Long-term effects of glucosamine sulphate on osteoarthritis progression: a randomised, placebo-controlled clinical trial
Treatment of osteoarthritis is usually limited to short-term symptom control. We assessed the effects of the specific drug glucosamine sulphate on the long-term progression of osteoarthritis joint structure changes and symptoms.
We did a randomised, double-blind placebo controlled trial, in which 212 patients with knee osteoarthritis were randomly assigned 1500 mg sulphate oral glucosamine or placebo once daily for 3 years. Weightbearing, anteroposterior radiographs of each knee in full extension were taken at enrolment and after 1 and 3 years. Mean joint-space width of the medial compartment of the tibiofemoral joint was assessed by digital image analysis, whereas minimum joint-space width–ie, at the narrowest point–was measured by visual inspection with a magnifying lens. Symptoms were scored by the Western Ontario and McMaster Universities (WOMAC) osteoarthritis index.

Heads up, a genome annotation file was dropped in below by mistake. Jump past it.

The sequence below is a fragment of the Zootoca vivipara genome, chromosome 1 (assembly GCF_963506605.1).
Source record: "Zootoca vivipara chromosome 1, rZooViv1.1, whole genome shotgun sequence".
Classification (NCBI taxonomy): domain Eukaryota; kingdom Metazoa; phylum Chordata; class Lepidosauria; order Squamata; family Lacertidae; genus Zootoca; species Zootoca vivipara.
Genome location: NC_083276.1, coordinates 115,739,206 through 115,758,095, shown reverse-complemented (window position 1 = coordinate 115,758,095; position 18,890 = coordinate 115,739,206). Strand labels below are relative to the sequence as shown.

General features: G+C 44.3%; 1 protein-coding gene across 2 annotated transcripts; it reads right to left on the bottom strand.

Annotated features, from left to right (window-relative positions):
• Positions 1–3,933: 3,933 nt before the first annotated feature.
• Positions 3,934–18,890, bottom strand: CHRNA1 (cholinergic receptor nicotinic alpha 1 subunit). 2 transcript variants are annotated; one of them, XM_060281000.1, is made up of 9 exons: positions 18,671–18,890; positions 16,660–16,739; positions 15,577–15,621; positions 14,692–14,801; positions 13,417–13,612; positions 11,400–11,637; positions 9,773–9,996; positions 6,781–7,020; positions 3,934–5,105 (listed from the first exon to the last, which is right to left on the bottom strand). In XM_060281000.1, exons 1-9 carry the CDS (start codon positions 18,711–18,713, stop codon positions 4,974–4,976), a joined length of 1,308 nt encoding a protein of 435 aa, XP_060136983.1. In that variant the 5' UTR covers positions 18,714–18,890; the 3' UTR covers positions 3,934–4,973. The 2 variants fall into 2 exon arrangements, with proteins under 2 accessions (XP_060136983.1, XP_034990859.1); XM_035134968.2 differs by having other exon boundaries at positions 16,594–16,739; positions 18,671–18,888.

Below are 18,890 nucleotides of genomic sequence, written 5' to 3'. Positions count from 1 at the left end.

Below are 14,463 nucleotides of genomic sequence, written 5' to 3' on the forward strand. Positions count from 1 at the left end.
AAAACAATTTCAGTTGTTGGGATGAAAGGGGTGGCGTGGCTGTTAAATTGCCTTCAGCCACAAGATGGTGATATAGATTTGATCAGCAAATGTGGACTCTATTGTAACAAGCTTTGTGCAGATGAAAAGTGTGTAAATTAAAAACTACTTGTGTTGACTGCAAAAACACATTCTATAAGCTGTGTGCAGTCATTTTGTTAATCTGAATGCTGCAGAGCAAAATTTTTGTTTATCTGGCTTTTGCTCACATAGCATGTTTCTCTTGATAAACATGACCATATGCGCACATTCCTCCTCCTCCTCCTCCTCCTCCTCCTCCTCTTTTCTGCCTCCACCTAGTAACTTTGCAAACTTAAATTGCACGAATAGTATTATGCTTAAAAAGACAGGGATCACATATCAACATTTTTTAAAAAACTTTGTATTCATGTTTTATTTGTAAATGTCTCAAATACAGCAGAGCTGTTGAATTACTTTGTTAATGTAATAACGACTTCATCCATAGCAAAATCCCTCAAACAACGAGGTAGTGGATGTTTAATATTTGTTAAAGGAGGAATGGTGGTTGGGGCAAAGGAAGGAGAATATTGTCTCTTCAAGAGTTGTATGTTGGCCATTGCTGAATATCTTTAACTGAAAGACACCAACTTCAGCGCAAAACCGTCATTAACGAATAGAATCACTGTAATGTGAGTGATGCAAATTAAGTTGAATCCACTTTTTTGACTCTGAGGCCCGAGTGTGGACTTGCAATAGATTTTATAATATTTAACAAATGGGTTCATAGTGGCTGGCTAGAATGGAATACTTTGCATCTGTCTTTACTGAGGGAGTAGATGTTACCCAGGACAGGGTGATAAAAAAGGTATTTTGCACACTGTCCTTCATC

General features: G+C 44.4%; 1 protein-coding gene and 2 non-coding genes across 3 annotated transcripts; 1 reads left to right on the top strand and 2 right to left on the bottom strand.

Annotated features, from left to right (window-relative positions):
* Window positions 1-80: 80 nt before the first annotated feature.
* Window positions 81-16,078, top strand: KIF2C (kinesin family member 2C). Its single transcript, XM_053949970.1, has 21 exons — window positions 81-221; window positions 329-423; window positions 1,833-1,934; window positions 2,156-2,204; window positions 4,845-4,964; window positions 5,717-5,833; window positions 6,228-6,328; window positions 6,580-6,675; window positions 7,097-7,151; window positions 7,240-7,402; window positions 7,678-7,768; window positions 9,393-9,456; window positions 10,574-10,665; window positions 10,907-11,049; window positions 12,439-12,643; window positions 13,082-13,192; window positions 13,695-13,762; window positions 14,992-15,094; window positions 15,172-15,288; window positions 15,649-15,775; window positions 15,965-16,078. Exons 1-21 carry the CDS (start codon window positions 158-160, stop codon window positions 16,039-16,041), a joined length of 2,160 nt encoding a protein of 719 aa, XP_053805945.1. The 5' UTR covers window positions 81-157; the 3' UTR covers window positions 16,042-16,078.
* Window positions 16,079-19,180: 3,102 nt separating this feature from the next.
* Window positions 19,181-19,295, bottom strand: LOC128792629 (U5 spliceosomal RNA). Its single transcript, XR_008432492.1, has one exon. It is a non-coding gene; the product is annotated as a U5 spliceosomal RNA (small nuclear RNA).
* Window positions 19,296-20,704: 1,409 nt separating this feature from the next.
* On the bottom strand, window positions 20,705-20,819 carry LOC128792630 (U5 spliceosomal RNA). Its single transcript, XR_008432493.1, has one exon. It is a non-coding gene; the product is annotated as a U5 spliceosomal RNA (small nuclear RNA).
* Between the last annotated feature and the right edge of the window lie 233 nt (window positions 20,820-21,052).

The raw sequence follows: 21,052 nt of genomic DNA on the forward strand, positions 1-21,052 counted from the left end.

The 106 patients on placebo had a progressive joint-space narrowing, with a mean joint-space loss after 3 years of -0.31 mm (95% CI -0.48 to -0.13). There was no significant joint-space loss in the 106 patients on glucosamine sulphate: -0.06 mm (-0.22 to 0.09). Similar results were reported with minimum joint-space narrowing. As assessed by WOMAC scores, symptoms worsened slightly in patients on placebo compared with the improvement observed after treatment with glucosamine sulphate. There were no differences in safety or reasons for early withdrawal between the treatment and placebo groups.
The long-term combined structure-modifying and symptom-modifying effects of gluosamine sulphate suggest that it could be a disease modifying agent in osteoarthritis.